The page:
And when I thought of that, I was no longer so angry at my walking companion. Instead I realized that this was my first peek — my very first peek — at resolution. I was still knee deep in my experience but when I think back, I see that was my first therapeutic moment towards an end point. That’s when I finally saw a light way, way, way off in the distance.
Heather, whose continued commitment to connecting the open adoption blogosphere inspires me, arranged this blog-wide interview project a couple of weeks ago. I was hoping for a blog that would be new to me and happily I was introduced to the beautiful Heart Cries, by Rebekah who is mom to 9-month old Ty. It was a treat to read and get to know Rebekah whoses values and experiences are in some ways very different from mine but whose love for and commitment to her son and his story certainly resonate with me in many, many ways. I left my first visit feeling like we had a lot more in common than you might think at first glance! I hope that you enjoy meeting her as much as I have and that you go and check out her wonderful blog!
1. How did your struggles with infertility impact your relationship with God? I know you’ve written a lot about this (beautifully, I might add) but I’m wondering if you can look back in hindsight and see how it illuminated some aspect of your personal relationship that you carry with you now in your present day?
Infertility rocked my world. When it came to God, everything I thought I believed was stripped down and challenged. Every emotion I thought I had experienced was intensified. Every unasked question I was, previously, too respectful to ask, I screamed. I pounded the door of heaven and shouted why a million times over. I begged God to remove the desire to mother from my heart. I did everything the church had taught me to do. I wept, I prayed, I repented. Yet, God remained silent.
It was the silence that overhauled my heart to unrecognizable.
Now looking back I see what God was doing. He took me through the process of removal. I had filled my life with pretenses and had inaccurate absolutes about how God functioned in the lives of those that called him Lord. My faith was peeled back to naked and re-cloaked with truth. An intimate understanding of who my Father is emerged and one ringing truth birthed from my months of war-worthy, inner turmoil – God is faithful…even when I lack all faith. It’s such a simple, no-nonsense claim, but it resonates deep in my heart.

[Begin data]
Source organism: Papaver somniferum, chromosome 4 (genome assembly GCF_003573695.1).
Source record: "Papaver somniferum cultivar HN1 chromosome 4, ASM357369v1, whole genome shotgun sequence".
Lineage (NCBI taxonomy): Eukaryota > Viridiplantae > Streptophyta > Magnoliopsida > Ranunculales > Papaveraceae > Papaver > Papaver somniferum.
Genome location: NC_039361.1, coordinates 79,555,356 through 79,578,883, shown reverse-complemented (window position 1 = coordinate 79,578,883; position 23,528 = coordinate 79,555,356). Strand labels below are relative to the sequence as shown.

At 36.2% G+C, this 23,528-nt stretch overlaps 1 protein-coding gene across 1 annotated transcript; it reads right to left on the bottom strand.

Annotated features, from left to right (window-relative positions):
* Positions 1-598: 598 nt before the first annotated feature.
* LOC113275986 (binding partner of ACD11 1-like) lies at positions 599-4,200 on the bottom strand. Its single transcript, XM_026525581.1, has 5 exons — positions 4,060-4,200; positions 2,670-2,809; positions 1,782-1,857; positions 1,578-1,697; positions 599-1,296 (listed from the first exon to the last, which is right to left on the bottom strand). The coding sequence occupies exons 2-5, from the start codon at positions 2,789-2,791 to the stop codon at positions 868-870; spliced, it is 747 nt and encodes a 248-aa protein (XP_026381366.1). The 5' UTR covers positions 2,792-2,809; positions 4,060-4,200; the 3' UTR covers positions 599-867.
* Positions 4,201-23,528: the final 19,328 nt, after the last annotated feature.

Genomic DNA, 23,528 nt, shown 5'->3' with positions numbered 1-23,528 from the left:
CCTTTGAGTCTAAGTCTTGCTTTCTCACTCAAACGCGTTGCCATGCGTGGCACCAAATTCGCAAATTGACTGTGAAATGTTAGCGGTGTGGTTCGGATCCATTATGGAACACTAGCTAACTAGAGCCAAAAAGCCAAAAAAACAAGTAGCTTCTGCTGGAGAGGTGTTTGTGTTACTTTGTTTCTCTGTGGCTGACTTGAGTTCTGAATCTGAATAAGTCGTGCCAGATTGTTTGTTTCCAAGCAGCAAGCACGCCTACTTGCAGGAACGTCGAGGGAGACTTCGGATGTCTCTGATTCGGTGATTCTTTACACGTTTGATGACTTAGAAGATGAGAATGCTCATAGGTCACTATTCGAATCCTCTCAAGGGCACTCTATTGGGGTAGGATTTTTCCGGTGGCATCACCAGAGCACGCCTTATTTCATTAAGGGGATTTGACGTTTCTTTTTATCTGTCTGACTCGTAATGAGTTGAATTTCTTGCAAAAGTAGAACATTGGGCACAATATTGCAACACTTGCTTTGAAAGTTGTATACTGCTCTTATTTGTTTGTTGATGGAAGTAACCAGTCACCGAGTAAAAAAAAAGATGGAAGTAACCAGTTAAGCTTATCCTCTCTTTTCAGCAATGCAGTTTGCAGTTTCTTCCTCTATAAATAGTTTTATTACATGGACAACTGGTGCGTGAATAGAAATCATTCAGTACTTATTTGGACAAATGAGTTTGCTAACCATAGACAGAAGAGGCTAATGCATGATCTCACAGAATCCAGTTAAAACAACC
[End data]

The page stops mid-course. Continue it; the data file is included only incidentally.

2. How did being witness to your son’s first mom’s loss change you as a mother and as a Christian? (If it did?)
There aren’t enough words to express the bleeding my heart has felt through this process. I thought I knew what Rebekah would feel the day she handed me her son. I thought I had prepared myself for the pain. I had bathed our relationship in prayer and knew that God had woven our lives together for a unique purpose, but that was not bulwark enough. Rebekah and I were both ill prepared for what we experienced. Those first few days were horrendously difficult. My arms held another woman’s baby; another woman’s son. His eyes searched for hers, not mine. I could not separate my heart from hers and when I looked at Tyrus, I could only see Rebekah’s pain. I was not prepared for the crimes I felt. I was a fake and a thief. Knowing that my dream came at the expense of Rebekah was almost too much to bear. I remember asking her at one point, “Are you sure this is what you want?”
Our wide-open relationship made the transition harder, but I would never change it. Looking back, I know how important it was for me to see, hear, and read Rebekah’s loss. I needed to experience the reality of adoption for me and for Tyrus. In the coming years, I will be able to answer many of his questions with heartfelt conviction.
Those early days of ache have taught me two lasting principles: Rebekah and I equally share the blessing of being Ty’s mother and our children truly do not belong to us, they are the Lord’s.
3. What has surprised you most about mothering?
The ease of it. For me, motherhood has not been forced or fabricated in an unnatural fashion. It came with a gentle confidence I did not know I possessed.
4. What has surprised you most about adoption?
I can’t think of any surprises when it comes to Ty, specifically, but the process of adopting Ty was horribly unpredictable. Just when we thought we were approved or “all set,” another shocker was thrown our way. From agency to insurance issues, we have had many obstacles to tackle. It feels good to have the process behind us.
5. What has surprised you most about open adoption?